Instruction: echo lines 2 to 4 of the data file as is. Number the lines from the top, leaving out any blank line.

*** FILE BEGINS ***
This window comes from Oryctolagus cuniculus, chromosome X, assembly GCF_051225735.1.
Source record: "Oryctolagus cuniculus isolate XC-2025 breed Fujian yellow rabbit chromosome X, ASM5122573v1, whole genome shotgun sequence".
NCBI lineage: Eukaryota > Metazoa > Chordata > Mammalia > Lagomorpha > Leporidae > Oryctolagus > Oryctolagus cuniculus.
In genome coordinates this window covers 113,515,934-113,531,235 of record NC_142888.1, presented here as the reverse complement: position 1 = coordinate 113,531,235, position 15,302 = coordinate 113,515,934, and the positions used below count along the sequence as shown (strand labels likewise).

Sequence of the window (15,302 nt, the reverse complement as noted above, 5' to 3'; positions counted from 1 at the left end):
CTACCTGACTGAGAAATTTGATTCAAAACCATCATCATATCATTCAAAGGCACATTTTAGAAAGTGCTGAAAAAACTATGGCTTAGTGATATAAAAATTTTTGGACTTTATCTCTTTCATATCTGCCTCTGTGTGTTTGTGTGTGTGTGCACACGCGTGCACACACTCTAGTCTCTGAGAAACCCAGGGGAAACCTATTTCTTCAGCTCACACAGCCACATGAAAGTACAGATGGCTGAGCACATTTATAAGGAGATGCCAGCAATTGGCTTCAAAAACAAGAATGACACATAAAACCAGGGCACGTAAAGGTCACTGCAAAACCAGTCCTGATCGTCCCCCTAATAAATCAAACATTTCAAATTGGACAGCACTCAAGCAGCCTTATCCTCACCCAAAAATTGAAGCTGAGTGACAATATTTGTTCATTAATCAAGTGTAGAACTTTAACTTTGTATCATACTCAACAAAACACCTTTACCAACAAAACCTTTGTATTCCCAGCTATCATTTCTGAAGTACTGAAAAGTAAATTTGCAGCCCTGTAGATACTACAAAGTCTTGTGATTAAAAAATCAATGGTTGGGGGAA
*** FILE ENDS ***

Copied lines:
Source record: "Oryctolagus cuniculus isolate XC-2025 breed Fujian yellow rabbit chromosome X, ASM5122573v1, whole genome shotgun sequence".
NCBI lineage: Eukaryota > Metazoa > Chordata > Mammalia > Lagomorpha > Leporidae > Oryctolagus > Oryctolagus cuniculus.
In genome coordinates this window covers 113,515,934-113,531,235 of record NC_142888.1, presented here as the reverse complement: position 1 = coordinate 113,531,235, position 15,302 = coordinate 113,515,934, and the positions used below count along the sequence as shown (strand labels likewise).